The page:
Dissent from Iranian Revolutionary Guard emeritus - Macleans.ca

Dissent from Iranian Revolutionary Guard emeritus

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The only Iranian ever to have led his country in battle against the United States has sparked uproar in Iran by seeming to compare recent crackdowns on public dissent to similarly harsh repression enacted by the shah —who was overthrown by the Islamic Revolution in 1979.

Retired Rear Adm. Hossein Alaei is the founder of the Iranian Revolutionary Guard Corps navy, and in 1988 led Iran in a two-day naval skirmish against the United States in the Persian Gulf. This month he published an essay in the daily newspaper Ettelaat in which he raises hypothetical questions the shah, Mohammad Reza Pahlavi, might have asked himself after being forced into exile:

“If I had not ordered the security forces to shoot at the people and taken measures to calm them down, wouldn’t I have reached a better outcome?”

Alaei concludes with a quote from the Koran: “Thus, learn your lesson, o men of vision.”

Alaei did not specifically name Ayatollah Ali Khamenei, Iran’s supreme leader, but his comments have been interpreted in Iran as criticism of the man who gave his approval for the murderous suppression of public protests following Iran’s rigged 2009 presidential election. The Revolutionary Guard and its Basij paramilitary wing did much of the dirty work, which included executions, beatings, and mass arrests.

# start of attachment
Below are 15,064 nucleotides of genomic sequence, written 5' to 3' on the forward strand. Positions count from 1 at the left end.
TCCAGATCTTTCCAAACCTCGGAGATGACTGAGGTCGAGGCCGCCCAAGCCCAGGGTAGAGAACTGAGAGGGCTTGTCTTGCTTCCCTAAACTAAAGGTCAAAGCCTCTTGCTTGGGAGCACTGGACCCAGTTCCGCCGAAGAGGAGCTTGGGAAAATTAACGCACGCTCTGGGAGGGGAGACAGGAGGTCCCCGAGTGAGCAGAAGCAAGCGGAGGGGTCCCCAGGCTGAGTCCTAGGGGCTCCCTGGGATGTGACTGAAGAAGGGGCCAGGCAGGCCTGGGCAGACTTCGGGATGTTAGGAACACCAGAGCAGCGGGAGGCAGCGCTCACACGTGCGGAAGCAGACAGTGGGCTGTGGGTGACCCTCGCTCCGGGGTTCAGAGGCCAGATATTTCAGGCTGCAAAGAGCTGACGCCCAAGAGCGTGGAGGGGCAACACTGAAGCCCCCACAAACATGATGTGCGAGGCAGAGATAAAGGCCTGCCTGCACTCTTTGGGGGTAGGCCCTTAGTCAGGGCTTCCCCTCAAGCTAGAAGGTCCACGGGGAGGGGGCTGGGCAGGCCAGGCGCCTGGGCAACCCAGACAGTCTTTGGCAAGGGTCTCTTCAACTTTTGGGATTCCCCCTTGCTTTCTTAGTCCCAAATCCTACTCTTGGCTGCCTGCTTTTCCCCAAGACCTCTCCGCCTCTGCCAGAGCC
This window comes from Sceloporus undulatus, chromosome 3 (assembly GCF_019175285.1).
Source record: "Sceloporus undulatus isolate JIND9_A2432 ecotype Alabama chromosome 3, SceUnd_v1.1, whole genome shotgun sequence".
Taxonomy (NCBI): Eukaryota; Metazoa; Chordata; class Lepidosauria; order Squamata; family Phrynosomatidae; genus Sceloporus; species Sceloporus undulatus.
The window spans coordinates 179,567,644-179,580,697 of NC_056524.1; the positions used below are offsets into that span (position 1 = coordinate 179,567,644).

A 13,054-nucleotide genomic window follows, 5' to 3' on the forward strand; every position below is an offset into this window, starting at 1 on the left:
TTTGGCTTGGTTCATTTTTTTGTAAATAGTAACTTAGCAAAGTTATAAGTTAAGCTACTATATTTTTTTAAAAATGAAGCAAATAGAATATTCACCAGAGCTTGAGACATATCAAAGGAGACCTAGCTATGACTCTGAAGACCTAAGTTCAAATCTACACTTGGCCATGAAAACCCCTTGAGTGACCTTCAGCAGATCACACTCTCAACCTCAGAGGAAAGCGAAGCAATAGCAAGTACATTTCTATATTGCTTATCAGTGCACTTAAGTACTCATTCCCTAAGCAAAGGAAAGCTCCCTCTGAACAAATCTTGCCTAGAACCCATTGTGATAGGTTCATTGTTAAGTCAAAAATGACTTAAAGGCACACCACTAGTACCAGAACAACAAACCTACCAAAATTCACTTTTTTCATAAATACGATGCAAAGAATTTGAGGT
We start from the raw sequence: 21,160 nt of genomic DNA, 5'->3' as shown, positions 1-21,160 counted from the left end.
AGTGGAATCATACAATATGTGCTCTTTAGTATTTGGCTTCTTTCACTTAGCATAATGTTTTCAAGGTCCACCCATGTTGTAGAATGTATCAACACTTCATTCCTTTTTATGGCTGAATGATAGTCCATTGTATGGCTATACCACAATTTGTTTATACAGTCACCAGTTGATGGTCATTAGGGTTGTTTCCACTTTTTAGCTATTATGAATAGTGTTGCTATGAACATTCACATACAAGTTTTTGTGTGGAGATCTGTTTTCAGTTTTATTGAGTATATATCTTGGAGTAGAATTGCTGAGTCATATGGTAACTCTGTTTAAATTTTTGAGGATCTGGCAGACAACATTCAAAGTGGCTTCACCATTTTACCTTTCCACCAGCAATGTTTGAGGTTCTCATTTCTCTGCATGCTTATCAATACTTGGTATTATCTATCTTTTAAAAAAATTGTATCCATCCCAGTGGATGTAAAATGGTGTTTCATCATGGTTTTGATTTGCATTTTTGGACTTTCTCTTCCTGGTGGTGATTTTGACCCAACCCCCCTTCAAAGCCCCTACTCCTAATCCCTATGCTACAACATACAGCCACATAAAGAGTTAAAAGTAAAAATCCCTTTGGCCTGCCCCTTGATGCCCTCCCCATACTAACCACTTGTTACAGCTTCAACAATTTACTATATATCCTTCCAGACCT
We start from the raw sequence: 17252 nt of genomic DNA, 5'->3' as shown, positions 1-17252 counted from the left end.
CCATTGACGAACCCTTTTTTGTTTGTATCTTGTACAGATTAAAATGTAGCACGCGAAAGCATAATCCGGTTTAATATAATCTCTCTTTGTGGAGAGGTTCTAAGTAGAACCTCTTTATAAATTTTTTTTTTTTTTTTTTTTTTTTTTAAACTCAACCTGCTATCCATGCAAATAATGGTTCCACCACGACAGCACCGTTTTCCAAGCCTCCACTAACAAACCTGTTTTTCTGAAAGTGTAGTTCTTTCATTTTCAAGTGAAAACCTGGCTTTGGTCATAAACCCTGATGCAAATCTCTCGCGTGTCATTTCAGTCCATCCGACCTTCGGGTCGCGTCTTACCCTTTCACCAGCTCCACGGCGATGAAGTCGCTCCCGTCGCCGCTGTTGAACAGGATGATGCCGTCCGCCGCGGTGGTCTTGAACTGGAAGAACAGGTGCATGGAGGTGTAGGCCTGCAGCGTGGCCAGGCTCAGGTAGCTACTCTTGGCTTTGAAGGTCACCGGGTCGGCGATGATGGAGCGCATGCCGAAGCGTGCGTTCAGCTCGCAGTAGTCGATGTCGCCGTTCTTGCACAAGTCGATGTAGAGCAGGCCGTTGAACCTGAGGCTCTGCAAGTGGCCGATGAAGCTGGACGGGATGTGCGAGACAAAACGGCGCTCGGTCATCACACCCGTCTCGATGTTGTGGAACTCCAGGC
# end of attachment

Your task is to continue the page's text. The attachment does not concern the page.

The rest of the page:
The Revolutionary Guards functions as an independent military and political power in Iran. They are tasked with protecting Iran’s Islamic revolution and answer directly to the supreme leader. Much of Iran’s internal repression — and its international terrorism — can be linked back to the Guards. But the organization is not monolithic. Alaei’s comments hint at the divisions within it.

Hardliners responded by protesting outside his house, while current and former members of the IRGC wrote a letter accusing Alaei of making Iran’s enemies happy. He has since said his article had been “misinterpreted.”